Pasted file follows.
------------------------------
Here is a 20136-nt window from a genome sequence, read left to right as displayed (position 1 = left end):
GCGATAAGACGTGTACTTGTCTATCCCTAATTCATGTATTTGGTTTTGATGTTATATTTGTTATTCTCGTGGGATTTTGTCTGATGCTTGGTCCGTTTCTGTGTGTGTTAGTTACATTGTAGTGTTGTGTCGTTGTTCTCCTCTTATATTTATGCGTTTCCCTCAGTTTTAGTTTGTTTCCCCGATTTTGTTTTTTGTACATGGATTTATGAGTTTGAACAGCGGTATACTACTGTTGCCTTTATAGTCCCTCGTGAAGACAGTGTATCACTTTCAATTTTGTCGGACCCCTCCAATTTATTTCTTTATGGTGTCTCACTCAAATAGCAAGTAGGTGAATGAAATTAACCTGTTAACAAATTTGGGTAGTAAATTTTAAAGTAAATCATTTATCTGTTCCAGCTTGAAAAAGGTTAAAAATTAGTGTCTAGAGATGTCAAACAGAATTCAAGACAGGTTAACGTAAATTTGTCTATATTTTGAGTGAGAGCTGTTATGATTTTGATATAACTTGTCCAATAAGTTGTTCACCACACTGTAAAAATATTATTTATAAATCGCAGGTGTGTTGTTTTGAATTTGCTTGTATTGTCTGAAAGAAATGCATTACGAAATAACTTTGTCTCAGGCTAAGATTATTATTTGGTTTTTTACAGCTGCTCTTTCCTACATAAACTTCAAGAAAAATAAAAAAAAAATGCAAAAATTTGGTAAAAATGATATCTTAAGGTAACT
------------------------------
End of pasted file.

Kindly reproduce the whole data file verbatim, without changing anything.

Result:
Here is a 20136-nt window from a genome sequence, read left to right as displayed (position 1 = left end):
GCGATAAGACGTGTACTTGTCTATCCCTAATTCATGTATTTGGTTTTGATGTTATATTTGTTATTCTCGTGGGATTTTGTCTGATGCTTGGTCCGTTTCTGTGTGTGTTAGTTACATTGTAGTGTTGTGTCGTTGTTCTCCTCTTATATTTATGCGTTTCCCTCAGTTTTAGTTTGTTTCCCCGATTTTGTTTTTTGTACATGGATTTATGAGTTTGAACAGCGGTATACTACTGTTGCCTTTATAGTCCCTCGTGAAGACAGTGTATCACTTTCAATTTTGTCGGACCCCTCCAATTTATTTCTTTATGGTGTCTCACTCAAATAGCAAGTAGGTGAATGAAATTAACCTGTTAACAAATTTGGGTAGTAAATTTTAAAGTAAATCATTTATCTGTTCCAGCTTGAAAAAGGTTAAAAATTAGTGTCTAGAGATGTCAAACAGAATTCAAGACAGGTTAACGTAAATTTGTCTATATTTTGAGTGAGAGCTGTTATGATTTTGATATAACTTGTCCAATAAGTTGTTCACCACACTGTAAAAATATTATTTATAAATCGCAGGTGTGTTGTTTTGAATTTGCTTGTATTGTCTGAAAGAAATGCATTACGAAATAACTTTGTCTCAGGCTAAGATTATTATTTGGTTTTTTACAGCTGCTCTTTCCTACATAAACTTCAAGAAAAATAAAAAAAAAATGCAAAAATTTGGTAAAAATGATATCTTAAGGTAACT